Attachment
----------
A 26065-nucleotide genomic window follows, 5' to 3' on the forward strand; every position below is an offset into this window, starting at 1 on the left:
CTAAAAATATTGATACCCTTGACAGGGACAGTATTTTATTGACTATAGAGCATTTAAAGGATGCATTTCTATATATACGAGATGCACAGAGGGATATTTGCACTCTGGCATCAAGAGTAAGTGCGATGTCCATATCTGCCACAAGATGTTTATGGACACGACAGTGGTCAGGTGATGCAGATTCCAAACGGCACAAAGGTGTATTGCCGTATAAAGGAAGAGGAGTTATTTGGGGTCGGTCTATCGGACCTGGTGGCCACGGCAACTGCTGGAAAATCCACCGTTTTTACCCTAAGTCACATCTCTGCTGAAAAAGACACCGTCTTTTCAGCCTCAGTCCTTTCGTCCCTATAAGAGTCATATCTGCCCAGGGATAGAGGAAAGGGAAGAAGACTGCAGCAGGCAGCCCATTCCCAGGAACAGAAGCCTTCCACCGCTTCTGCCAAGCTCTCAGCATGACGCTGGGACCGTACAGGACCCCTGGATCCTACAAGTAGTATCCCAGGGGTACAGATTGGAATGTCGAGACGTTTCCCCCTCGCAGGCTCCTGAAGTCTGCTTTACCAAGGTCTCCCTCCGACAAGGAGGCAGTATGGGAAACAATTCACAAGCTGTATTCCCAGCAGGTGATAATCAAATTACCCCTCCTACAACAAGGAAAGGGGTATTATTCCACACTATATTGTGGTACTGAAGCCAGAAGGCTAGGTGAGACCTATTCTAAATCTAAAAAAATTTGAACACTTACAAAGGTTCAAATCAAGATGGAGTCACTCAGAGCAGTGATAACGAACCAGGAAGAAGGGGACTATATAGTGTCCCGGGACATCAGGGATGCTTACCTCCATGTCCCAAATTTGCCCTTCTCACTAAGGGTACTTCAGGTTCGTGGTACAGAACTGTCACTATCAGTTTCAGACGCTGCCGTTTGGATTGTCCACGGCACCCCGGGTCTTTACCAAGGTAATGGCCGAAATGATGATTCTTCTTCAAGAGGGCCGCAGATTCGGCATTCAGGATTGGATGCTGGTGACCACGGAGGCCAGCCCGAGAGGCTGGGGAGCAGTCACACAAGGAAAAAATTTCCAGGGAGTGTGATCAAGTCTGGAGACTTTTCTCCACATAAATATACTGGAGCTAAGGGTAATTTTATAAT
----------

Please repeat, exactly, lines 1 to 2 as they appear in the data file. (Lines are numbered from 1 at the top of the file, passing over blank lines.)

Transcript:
A 26065-nucleotide genomic window follows, 5' to 3' on the forward strand; every position below is an offset into this window, starting at 1 on the left:
CTAAAAATATTGATACCCTTGACAGGGACAGTATTTTATTGACTATAGAGCATTTAAAGGATGCATTTCTATATATACGAGATGCACAGAGGGATATTTGCACTCTGGCATCAAGAGTAAGTGCGATGTCCATATCTGCCACAAGATGTTTATGGACACGACAGTGGTCAGGTGATGCAGATTCCAAACGGCACAAAGGTGTATTGCCGTATAAAGGAAGAGGAGTTATTTGGGGTCGGTCTATCGGACCTGGTGGCCACGGCAACTGCTGGAAAATCCACCGTTTTTACCCTAAGTCACATCTCTGCTGAAAAAGACACCGTCTTTTCAGCCTCAGTCCTTTCGTCCCTATAAGAGTCATATCTGCCCAGGGATAGAGGAAAGGGAAGAAGACTGCAGCAGGCAGCCCATTCCCAGGAACAGAAGCCTTCCACCGCTTCTGCCAAGCTCTCAGCATGACGCTGGGACCGTACAGGACCCCTGGATCCTACAAGTAGTATCCCAGGGGTACAGATTGGAATGTCGAGACGTTTCCCCCTCGCAGGCTCCTGAAGTCTGCTTTACCAAGGTCTCCCTCCGACAAGGAGGCAGTATGGGAAACAATTCACAAGCTGTATTCCCAGCAGGTGATAATCAAATTACCCCTCCTACAACAAGGAAAGGGGTATTATTCCACACTATATTGTGGTACTGAAGCCAGAAGGCTAGGTGAGACCTATTCTAAATCTAAAAAAATTTGAACACTTACAAAGGTTCAAATCAAGATGGAGTCACTCAGAGCAGTGATAACGAACCAGGAAGAAGGGGACTATATAGTGTCCCGGGACATCAGGGATGCTTACCTCCATGTCCCAAATTTGCCCTTCTCACTAAGGGTACTTCAGGTTCGTGGTACAGAACTGTCACTATCAGTTTCAGACGCTGCCGTTTGGATTGTCCACGGCACCCCGGGTCTTTACCAAGGTAATGGCCGAAATGATGATTCTTCTTCAAGAGGGCCGCAGATTCGGCATTCAGGATTGGATGCTGGTGACCACGGAGGCCAGCCCGAGAGGCTGGGGAGCAGTCACACAAGGAAAAAATTTCCAGGGAGTGTGATCAAGTCTGGAGACTTTTCTCCACATAAATATACTGGAGCTAAGGGTAATTTTATAAT